Sarah Dawson

Sarah Dawson

Whether you’ve made a New Year’s resolution or not, why not resolve to encourage your teen or tween to give creative writing a try? There are more benefits tied to creative writing than can be explained in a single article, but here are a few.

Creative writing is a fantastic way for people to engage their imagination; it has no rules. Sure, there are norms about what people expect when reading, but creative writing is incredibly personal and unique to each person. It’s a way to express things without putting limits on what you are thinking about.

Empathy is another benefit of creative writing. We experience empathy while reading and because we temporarily experience what the characters in a story do. While writing, empathy goes from being something passively experienced to actively worked on. In order to have characters who people relate to, they need to feel real. Writers pick and choose the right details to bring someone to life, and as such must constantly think about what life might be like for different people.

Creative writing is also a wonderful way to express yourself. Being a teenager is a roller coaster ride of all sorts of emotions and experiences. Some are great, some not so much. With creative writing, they are free to work out some of those emotions and experiences in a safe way.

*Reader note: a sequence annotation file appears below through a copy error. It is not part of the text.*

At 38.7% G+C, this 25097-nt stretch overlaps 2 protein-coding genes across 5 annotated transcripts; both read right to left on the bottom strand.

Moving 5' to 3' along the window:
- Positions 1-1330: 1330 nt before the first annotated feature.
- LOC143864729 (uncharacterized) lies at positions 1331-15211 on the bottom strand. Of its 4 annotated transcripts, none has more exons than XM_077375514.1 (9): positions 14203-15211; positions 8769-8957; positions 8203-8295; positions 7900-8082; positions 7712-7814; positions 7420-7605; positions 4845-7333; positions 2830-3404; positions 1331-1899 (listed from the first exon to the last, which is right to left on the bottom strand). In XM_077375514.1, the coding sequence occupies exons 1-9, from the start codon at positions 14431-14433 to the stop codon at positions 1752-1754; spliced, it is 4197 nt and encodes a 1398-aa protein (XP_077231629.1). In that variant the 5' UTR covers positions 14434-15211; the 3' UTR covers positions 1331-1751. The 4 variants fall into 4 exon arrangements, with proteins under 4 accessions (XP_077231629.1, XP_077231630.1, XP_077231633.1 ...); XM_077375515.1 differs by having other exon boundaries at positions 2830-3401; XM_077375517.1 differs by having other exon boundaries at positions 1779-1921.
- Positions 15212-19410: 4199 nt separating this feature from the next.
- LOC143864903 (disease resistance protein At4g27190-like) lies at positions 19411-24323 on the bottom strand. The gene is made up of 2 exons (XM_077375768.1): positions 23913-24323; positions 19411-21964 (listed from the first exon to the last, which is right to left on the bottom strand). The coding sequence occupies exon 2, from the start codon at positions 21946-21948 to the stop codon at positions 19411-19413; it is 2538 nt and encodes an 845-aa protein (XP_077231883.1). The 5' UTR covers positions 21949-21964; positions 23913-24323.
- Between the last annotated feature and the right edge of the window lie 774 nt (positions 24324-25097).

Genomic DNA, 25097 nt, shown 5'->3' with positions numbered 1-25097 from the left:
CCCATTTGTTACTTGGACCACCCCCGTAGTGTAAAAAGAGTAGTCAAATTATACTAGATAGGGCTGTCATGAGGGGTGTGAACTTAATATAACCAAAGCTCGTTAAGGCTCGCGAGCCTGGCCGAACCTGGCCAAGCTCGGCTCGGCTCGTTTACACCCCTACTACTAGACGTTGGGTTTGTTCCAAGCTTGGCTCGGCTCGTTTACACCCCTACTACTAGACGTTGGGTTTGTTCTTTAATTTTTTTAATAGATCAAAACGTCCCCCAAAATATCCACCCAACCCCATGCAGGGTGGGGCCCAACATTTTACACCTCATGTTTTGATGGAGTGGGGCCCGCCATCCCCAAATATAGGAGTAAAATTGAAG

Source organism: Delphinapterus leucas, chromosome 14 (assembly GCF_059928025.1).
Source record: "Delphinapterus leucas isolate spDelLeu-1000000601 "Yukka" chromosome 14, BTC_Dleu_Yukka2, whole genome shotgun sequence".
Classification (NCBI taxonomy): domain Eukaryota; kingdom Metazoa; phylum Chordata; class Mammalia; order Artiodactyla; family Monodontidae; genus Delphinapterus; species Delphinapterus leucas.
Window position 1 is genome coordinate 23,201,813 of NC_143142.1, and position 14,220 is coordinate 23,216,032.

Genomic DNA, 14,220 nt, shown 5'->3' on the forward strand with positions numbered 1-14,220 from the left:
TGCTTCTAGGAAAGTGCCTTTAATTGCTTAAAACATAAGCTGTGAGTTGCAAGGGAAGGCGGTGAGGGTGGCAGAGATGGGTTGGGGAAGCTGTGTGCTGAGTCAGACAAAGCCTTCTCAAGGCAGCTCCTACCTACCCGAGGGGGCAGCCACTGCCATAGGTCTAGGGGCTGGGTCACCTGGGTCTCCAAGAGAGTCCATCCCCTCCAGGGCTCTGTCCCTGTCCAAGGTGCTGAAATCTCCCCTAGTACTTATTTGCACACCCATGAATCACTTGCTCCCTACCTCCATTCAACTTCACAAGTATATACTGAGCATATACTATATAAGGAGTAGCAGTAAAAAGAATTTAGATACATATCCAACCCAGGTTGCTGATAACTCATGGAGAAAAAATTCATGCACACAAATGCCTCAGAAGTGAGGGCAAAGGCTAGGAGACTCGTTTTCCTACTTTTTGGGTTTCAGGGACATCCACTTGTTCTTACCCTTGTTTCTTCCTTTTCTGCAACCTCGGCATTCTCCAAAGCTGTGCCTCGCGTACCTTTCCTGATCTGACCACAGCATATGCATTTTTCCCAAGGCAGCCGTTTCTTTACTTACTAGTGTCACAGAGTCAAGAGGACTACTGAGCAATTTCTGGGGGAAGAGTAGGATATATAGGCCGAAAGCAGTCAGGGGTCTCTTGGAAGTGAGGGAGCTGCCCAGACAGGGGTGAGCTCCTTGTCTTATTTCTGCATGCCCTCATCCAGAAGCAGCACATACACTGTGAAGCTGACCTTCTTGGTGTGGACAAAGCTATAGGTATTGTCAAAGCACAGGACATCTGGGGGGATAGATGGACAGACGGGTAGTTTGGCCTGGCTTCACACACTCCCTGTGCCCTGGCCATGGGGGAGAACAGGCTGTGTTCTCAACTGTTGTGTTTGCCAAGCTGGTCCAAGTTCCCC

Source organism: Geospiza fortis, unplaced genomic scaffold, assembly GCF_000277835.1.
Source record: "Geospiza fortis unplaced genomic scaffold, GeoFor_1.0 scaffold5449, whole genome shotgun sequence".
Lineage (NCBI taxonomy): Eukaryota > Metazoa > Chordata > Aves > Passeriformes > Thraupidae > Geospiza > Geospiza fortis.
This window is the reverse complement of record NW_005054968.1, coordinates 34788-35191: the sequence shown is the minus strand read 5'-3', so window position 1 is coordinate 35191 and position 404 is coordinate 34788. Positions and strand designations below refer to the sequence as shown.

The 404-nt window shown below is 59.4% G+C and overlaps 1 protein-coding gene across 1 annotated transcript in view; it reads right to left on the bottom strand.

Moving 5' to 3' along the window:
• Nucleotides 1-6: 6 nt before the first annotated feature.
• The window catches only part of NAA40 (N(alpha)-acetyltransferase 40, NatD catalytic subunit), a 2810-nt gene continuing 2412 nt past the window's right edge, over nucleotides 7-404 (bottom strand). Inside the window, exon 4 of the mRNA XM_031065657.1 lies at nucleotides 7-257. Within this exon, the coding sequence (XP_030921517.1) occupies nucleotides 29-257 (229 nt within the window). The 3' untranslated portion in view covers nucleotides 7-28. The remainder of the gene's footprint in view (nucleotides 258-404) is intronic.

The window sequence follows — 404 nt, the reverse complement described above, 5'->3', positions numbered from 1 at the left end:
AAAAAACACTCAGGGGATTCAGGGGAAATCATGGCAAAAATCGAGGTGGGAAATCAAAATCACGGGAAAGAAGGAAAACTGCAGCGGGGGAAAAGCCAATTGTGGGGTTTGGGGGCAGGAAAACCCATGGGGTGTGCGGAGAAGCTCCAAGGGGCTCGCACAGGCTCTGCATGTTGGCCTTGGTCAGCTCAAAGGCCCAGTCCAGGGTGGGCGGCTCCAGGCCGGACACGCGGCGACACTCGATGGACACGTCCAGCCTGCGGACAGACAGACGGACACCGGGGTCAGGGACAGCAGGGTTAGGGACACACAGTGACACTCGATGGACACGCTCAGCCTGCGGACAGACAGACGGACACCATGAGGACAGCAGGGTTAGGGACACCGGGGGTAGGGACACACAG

Why encourage creative writing? Because every February, the Tulsa City-County Library system hosts the Young People’s Creative Writing Contest. The contest is open to ages 10-18, and entries are judged in three age groups: 10-12, 13-15 and 16-18. Cash prizes are awarded to the winners. We had several winners from the Owasso area last year.

For the second year in a row, the Owasso library will host a series of programs to help those eligible to participate have a better understanding of the submission types for the contest while also getting some creative writing instruction. Since the contest is in February, the workshops will begin in January to get you prepared if you are interested in participating. No library card is required to attend this series of workshops. It’s free and open to the public.

There will be five writing workshops. Each one will cover one of the contest entry types, which are short story, informal essay, poem, short play and comix. Come to one, a few or all. Each workshop will be different, fun and informative. Register online at, as supplies are limited. Pens, paper and a snack will be provided. The workshops are Tuesdays, 5-6 p.m., beginning Jan. 14.

While the workshops are just for teens and tweens, there is an Adult Creative Writing Contest as well. For those adults who are interested, there will be more information about that later this month, so be on the lookout.